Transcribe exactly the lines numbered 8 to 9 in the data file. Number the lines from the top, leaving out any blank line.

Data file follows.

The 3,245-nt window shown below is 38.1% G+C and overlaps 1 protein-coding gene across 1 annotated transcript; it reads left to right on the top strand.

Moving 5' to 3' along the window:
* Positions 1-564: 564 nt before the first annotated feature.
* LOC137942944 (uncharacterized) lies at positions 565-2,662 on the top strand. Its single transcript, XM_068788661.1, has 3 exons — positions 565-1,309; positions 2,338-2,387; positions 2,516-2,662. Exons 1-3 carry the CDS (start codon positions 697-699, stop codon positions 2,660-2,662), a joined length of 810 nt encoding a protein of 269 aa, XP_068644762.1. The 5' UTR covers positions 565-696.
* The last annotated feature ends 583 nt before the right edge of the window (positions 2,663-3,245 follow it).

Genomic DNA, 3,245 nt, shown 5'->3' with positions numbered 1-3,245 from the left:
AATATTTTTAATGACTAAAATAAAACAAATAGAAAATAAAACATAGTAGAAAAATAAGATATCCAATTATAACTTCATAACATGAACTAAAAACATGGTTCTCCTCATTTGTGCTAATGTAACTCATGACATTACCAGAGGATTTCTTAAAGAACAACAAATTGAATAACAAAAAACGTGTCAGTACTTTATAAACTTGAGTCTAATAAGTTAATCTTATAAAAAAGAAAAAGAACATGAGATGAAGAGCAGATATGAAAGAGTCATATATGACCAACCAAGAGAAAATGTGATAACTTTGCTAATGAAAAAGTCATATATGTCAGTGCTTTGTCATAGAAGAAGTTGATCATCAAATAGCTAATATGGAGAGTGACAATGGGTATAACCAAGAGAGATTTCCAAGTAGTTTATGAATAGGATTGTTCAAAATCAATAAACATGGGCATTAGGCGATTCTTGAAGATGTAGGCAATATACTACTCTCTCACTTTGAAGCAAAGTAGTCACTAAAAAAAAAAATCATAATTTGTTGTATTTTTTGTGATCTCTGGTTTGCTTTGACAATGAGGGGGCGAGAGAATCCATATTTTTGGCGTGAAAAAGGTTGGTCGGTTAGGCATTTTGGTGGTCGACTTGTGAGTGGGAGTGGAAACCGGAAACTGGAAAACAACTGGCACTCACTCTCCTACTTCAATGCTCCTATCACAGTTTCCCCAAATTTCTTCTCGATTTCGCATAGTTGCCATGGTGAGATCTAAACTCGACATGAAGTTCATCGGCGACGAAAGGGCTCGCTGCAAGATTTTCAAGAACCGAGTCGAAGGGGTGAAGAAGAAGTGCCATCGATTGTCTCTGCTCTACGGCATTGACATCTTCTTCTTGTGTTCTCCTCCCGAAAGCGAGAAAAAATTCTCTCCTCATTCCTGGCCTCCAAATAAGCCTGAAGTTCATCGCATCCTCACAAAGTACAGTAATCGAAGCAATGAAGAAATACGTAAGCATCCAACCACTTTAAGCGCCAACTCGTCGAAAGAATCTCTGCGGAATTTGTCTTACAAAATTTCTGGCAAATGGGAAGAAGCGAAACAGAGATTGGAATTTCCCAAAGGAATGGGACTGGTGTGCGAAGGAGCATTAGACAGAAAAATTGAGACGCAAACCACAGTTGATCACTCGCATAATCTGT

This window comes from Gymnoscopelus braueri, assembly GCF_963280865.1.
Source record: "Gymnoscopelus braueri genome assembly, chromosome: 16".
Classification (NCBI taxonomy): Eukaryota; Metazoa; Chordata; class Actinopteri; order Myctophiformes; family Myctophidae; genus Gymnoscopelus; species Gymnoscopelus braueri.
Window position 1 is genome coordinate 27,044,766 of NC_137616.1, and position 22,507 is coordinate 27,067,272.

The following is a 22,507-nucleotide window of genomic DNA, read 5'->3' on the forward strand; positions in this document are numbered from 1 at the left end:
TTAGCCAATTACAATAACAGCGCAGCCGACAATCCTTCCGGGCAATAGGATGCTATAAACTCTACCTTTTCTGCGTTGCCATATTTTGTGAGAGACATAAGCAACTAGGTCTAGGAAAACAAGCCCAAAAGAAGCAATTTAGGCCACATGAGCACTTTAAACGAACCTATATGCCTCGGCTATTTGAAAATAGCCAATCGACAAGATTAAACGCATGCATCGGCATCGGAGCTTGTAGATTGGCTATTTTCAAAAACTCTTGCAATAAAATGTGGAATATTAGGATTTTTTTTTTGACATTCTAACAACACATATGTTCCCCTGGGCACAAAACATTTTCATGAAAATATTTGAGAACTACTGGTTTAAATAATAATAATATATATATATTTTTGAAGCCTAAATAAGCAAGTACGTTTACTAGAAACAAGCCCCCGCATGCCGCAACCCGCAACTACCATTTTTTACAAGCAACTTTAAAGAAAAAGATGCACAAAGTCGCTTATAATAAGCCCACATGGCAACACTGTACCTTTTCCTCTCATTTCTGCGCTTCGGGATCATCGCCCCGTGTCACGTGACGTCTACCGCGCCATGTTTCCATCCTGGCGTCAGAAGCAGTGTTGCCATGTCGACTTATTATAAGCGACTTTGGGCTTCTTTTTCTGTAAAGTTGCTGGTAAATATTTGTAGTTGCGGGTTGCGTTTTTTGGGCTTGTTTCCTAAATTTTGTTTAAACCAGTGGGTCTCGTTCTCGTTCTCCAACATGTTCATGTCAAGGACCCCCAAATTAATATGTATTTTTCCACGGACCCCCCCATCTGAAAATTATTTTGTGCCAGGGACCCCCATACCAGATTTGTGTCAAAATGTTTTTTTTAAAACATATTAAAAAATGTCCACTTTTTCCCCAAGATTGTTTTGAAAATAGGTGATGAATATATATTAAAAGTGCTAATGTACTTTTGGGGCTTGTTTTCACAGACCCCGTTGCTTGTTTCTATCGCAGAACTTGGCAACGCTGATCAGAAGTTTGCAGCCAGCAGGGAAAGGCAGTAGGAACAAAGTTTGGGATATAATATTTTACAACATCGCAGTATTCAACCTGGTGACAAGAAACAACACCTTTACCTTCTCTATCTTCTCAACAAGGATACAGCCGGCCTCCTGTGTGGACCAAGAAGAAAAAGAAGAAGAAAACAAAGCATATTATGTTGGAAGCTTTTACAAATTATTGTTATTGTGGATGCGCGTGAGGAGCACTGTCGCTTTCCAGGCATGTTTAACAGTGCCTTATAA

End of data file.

This window comes from Gymnoscopelus braueri, assembly GCF_963280865.1.
Source record: "Gymnoscopelus braueri genome assembly, chromosome: 16".